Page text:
(5) compressing said paper sheet material, said scrim material and said high density hemihydrate slurry whereby said scrim material is encapsulated in said calcium sulfate hemihydrate slurry to form a laminated paper/scrim/hemihydrate slurry;
(6) passing the laminated paper/scrim/hemihydrate slurry to a gypsum board forming station;
(7) depositing a foamed, lower density calcium sulfate hemihydrate slurry, having a density in the range of about 10 lbs./ft.3 to about 40 lbs./ft.3, on top of a high density, calcium sulfate hemihydrate slurry, which has a density in the range of about 45 lbs./ft.3 to about 60 lbs./ft.3, said high density, calcium sulfate hemihydrate slurry being carried on a manila facing paper;
(8) at said board forming station, bringing said laminated paper/scrim/hemihydrate slurry which was compressed in step (5) into contact with said foamed, lower density calcium sulfate hemihydrate slurry which was deposited on the high density, calcium sulfate hemihydrate slurry in step (7); and
(9) passing the paper sheet materials with the scrim and both high density and lower density calcium sulfate hemihydrate slurries there between along the manufacturing line until they are sufficiently cured to the point where they can be cut to length and passed to a kiln for final curing.
Description
FIELD OF THE INVENTION

This invention relates to a process for making gypsum board having improved through-penetration strength. In particular, the invention relates to a process for encapsulating a fiberglass or plastic scrim (mesh) in a high density gypsum layer proximate the paper/gypsum layer interface. It is generally preferred to place the scrim at the back paper/gypsum layer interface. This process is particularly adapted to making a gypsum board having at least one face comprising a high density gypsum layer overlaying a lower density, foamed gypsum core. In accordance with the invention, a high density calcium sulfate hemihydrate slurry is placed between the back paper and the fiberglass or plastic scrim, forcing the slurry through the open mesh scrim, and thereby encapsulating the scrim with hemihydrate slurry and developing excellent bond between the paper, the high density gypsum layer and the foamed gypsum core.

BACKGROUND

In the gypsum wallboard industry, it is well known to manufacture gypsum board having at least one face comprise a layer of high density gypsum overlaying a lower density, foamed gypsum core. The high-density gypsum slurry has excellent adhesion with the paper sheet comprising the front face of the board and the low-density gypsum core.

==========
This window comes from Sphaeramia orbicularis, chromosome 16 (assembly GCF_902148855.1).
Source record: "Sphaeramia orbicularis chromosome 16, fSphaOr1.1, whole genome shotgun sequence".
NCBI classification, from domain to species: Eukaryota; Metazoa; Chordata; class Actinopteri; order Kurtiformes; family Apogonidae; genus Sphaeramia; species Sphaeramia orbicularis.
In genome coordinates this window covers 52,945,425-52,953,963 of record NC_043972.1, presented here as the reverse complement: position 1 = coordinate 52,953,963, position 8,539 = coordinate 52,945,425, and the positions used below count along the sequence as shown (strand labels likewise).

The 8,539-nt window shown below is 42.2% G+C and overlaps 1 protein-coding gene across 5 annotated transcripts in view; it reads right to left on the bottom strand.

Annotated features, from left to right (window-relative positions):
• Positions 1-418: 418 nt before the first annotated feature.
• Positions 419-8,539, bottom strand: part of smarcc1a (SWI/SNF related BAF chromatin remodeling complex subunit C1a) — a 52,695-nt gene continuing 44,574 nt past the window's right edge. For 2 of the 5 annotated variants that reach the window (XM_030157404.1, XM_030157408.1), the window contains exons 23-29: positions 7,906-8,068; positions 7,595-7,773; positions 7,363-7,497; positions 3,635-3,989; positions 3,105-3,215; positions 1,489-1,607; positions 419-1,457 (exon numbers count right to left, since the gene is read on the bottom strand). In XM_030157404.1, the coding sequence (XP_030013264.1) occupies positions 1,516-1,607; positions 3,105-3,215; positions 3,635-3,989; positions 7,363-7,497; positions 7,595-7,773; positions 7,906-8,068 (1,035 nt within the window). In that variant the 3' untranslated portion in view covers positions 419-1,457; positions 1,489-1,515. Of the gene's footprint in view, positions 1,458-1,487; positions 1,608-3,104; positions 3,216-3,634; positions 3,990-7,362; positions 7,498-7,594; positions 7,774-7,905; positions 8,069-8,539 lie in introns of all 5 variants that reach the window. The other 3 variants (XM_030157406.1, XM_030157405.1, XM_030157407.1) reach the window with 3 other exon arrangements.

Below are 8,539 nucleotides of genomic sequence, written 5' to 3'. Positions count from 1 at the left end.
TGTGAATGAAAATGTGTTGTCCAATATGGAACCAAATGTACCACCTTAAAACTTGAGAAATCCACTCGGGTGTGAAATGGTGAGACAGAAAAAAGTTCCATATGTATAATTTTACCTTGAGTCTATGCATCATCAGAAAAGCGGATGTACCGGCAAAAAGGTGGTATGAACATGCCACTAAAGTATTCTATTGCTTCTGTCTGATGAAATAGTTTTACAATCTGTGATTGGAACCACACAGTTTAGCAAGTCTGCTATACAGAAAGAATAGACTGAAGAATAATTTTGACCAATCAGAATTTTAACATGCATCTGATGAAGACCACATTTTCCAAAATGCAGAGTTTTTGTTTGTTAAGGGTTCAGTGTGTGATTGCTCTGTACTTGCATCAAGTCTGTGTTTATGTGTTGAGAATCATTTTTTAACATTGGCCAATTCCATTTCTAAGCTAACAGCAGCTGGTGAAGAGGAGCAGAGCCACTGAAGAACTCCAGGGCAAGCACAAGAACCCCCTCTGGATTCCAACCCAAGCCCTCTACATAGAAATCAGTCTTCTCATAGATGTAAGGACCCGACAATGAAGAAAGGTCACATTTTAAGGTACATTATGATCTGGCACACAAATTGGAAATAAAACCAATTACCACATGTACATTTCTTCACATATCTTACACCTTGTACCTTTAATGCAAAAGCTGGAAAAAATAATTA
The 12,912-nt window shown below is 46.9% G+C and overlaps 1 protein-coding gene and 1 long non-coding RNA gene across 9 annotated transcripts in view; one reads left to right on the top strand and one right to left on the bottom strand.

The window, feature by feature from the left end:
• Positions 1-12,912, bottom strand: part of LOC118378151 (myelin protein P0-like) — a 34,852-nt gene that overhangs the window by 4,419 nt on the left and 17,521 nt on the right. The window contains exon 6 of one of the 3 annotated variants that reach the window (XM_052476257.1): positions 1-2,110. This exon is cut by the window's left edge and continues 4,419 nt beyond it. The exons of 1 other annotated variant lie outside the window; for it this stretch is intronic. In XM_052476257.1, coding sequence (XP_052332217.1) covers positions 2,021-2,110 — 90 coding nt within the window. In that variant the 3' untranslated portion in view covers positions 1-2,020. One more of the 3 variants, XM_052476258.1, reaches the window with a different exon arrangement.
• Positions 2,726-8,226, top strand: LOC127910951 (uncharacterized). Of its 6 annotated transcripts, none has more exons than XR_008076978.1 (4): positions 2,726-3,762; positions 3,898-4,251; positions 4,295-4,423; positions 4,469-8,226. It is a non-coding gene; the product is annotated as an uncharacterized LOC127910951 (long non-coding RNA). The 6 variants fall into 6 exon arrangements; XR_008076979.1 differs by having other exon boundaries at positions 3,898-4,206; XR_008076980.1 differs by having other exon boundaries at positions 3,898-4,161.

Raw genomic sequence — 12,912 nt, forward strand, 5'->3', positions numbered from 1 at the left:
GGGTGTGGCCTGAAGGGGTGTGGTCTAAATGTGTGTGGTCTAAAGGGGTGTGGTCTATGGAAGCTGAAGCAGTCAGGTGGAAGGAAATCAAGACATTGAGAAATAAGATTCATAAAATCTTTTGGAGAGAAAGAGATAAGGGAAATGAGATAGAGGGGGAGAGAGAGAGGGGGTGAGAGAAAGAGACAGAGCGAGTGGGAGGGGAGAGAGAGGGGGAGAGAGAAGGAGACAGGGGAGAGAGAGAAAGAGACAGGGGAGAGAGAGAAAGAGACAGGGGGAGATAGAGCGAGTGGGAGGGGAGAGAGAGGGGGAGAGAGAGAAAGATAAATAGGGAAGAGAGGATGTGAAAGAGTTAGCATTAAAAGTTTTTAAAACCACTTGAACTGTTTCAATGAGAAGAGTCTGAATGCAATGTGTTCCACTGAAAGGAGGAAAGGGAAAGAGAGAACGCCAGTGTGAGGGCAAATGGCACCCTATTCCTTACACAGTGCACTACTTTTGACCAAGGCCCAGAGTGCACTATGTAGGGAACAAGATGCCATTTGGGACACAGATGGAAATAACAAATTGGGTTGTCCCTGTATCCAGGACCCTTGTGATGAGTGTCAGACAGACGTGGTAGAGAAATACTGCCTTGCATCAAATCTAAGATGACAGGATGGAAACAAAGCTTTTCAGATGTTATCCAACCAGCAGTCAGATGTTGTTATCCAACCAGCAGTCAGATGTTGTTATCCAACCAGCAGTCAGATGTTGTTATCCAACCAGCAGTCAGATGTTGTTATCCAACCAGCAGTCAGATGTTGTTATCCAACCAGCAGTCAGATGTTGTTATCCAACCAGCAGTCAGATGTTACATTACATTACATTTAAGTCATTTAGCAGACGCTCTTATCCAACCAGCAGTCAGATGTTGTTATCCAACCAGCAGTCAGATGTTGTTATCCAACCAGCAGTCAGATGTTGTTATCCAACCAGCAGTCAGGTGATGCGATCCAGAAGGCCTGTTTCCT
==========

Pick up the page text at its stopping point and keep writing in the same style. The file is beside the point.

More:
Gypsum wallboard having a high-density layer on both faces has been commercially available for several years. However, it is desired to improve the through-penetration of the gypsum board and to improve further its abuse resistant properties. Fiberglass scrim and plastic scrim are materials that are known reinforcing agents in gypsum wallboard. These scrim materials are usually incorporated in the foamed gypsum core so as not to interfere with the bond between the paper facing sheets and the gypsum core.

It is an object of this invention to provide a process wherein a fiberglass scrim or plastic scrim is encapsulated in at least one high density gypsum layer in a gypsum wallboard between the facing paper and the low density, foamed gypsum core.

It is another object of this invention to provide a process wherein a high density calcium sulfate hemihydrate slurry is fed between a paper facing sheet and a fiberglass scrim or plastic scrim sheet and subsequently compressed wherein the scrim sheet is substantially encapsulated in the high density calcium sulfate hemihydrate slurry.

It is a further object of this invention to provide a gypsum wallboard having improved through-penetration strength.

These and additional objects and advantages of this invention will be readily understood from a consideration of the drawings and the following detailed description of the preferred embodiment.

BRIEF DESCRIPTION OF THE DRAWINGS

In the description of the preferred embodiments of the invention presented below, reference is made to the accompanying drawings, in which:

FIG. 1 is a side view of a schematic manufacturing line showing a paper and a fiberglass or plastic scrim being fed to a gypsum wallboard forming station;

FIG. 2 is a side view of a schematic manufacturing line wherein high density calcium sulfate hemihydrate slurry is fed between a paper facing sheet and a fiberglass or plastic scrim sheet in accordance with this invention;

FIG. 3 is a side view of another schematic manufacturing line showing manila paper facing and newslined paper backing sheets being fed to the gypsum wallboard forming line; and

FIG. 4 is a cross-section of the gypsum board formed by the manufacturing line shown in FIG. 3 taken at line 44.

DESCRIPTION OF THE PREFERRED EMBODIMENTS